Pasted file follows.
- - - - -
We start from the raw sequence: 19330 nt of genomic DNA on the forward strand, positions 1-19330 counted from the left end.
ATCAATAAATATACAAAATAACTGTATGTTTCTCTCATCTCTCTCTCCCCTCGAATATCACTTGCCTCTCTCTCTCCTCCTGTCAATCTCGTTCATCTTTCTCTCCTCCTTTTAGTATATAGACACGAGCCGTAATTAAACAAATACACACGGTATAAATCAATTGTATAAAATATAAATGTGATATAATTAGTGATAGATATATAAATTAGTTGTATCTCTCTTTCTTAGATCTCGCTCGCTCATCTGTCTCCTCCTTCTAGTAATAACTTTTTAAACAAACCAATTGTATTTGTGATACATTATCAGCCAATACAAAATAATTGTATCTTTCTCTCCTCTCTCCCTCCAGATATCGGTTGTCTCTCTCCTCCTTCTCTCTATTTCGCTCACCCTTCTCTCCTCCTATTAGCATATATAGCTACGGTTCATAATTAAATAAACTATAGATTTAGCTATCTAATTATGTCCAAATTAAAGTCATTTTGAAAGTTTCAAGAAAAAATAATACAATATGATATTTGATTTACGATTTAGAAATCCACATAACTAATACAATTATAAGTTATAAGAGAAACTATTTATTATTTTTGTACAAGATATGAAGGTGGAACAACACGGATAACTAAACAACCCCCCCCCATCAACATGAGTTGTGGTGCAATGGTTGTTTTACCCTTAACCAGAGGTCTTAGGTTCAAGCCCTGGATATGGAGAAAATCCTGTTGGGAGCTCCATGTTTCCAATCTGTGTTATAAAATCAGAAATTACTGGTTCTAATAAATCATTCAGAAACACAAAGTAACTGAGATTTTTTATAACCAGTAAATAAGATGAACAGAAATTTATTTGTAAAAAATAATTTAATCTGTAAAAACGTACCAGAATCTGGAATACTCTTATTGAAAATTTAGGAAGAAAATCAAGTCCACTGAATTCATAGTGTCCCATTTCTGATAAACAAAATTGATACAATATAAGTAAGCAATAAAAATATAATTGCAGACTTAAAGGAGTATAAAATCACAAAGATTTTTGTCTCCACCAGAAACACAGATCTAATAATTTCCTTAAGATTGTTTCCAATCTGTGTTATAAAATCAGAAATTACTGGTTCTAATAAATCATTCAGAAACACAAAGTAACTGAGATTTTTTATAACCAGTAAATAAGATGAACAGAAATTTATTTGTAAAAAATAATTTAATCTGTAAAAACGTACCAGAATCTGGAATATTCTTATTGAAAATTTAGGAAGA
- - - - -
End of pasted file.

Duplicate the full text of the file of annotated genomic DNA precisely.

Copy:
We start from the raw sequence: 19330 nt of genomic DNA on the forward strand, positions 1-19330 counted from the left end.
ATCAATAAATATACAAAATAACTGTATGTTTCTCTCATCTCTCTCTCCCCTCGAATATCACTTGCCTCTCTCTCTCCTCCTGTCAATCTCGTTCATCTTTCTCTCCTCCTTTTAGTATATAGACACGAGCCGTAATTAAACAAATACACACGGTATAAATCAATTGTATAAAATATAAATGTGATATAATTAGTGATAGATATATAAATTAGTTGTATCTCTCTTTCTTAGATCTCGCTCGCTCATCTGTCTCCTCCTTCTAGTAATAACTTTTTAAACAAACCAATTGTATTTGTGATACATTATCAGCCAATACAAAATAATTGTATCTTTCTCTCCTCTCTCCCTCCAGATATCGGTTGTCTCTCTCCTCCTTCTCTCTATTTCGCTCACCCTTCTCTCCTCCTATTAGCATATATAGCTACGGTTCATAATTAAATAAACTATAGATTTAGCTATCTAATTATGTCCAAATTAAAGTCATTTTGAAAGTTTCAAGAAAAAATAATACAATATGATATTTGATTTACGATTTAGAAATCCACATAACTAATACAATTATAAGTTATAAGAGAAACTATTTATTATTTTTGTACAAGATATGAAGGTGGAACAACACGGATAACTAAACAACCCCCCCCCATCAACATGAGTTGTGGTGCAATGGTTGTTTTACCCTTAACCAGAGGTCTTAGGTTCAAGCCCTGGATATGGAGAAAATCCTGTTGGGAGCTCCATGTTTCCAATCTGTGTTATAAAATCAGAAATTACTGGTTCTAATAAATCATTCAGAAACACAAAGTAACTGAGATTTTTTATAACCAGTAAATAAGATGAACAGAAATTTATTTGTAAAAAATAATTTAATCTGTAAAAACGTACCAGAATCTGGAATACTCTTATTGAAAATTTAGGAAGAAAATCAAGTCCACTGAATTCATAGTGTCCCATTTCTGATAAACAAAATTGATACAATATAAGTAAGCAATAAAAATATAATTGCAGACTTAAAGGAGTATAAAATCACAAAGATTTTTGTCTCCACCAGAAACACAGATCTAATAATTTCCTTAAGATTGTTTCCAATCTGTGTTATAAAATCAGAAATTACTGGTTCTAATAAATCATTCAGAAACACAAAGTAACTGAGATTTTTTATAACCAGTAAATAAGATGAACAGAAATTTATTTGTAAAAAATAATTTAATCTGTAAAAACGTACCAGAATCTGGAATATTCTTATTGAAAATTTAGGAAGA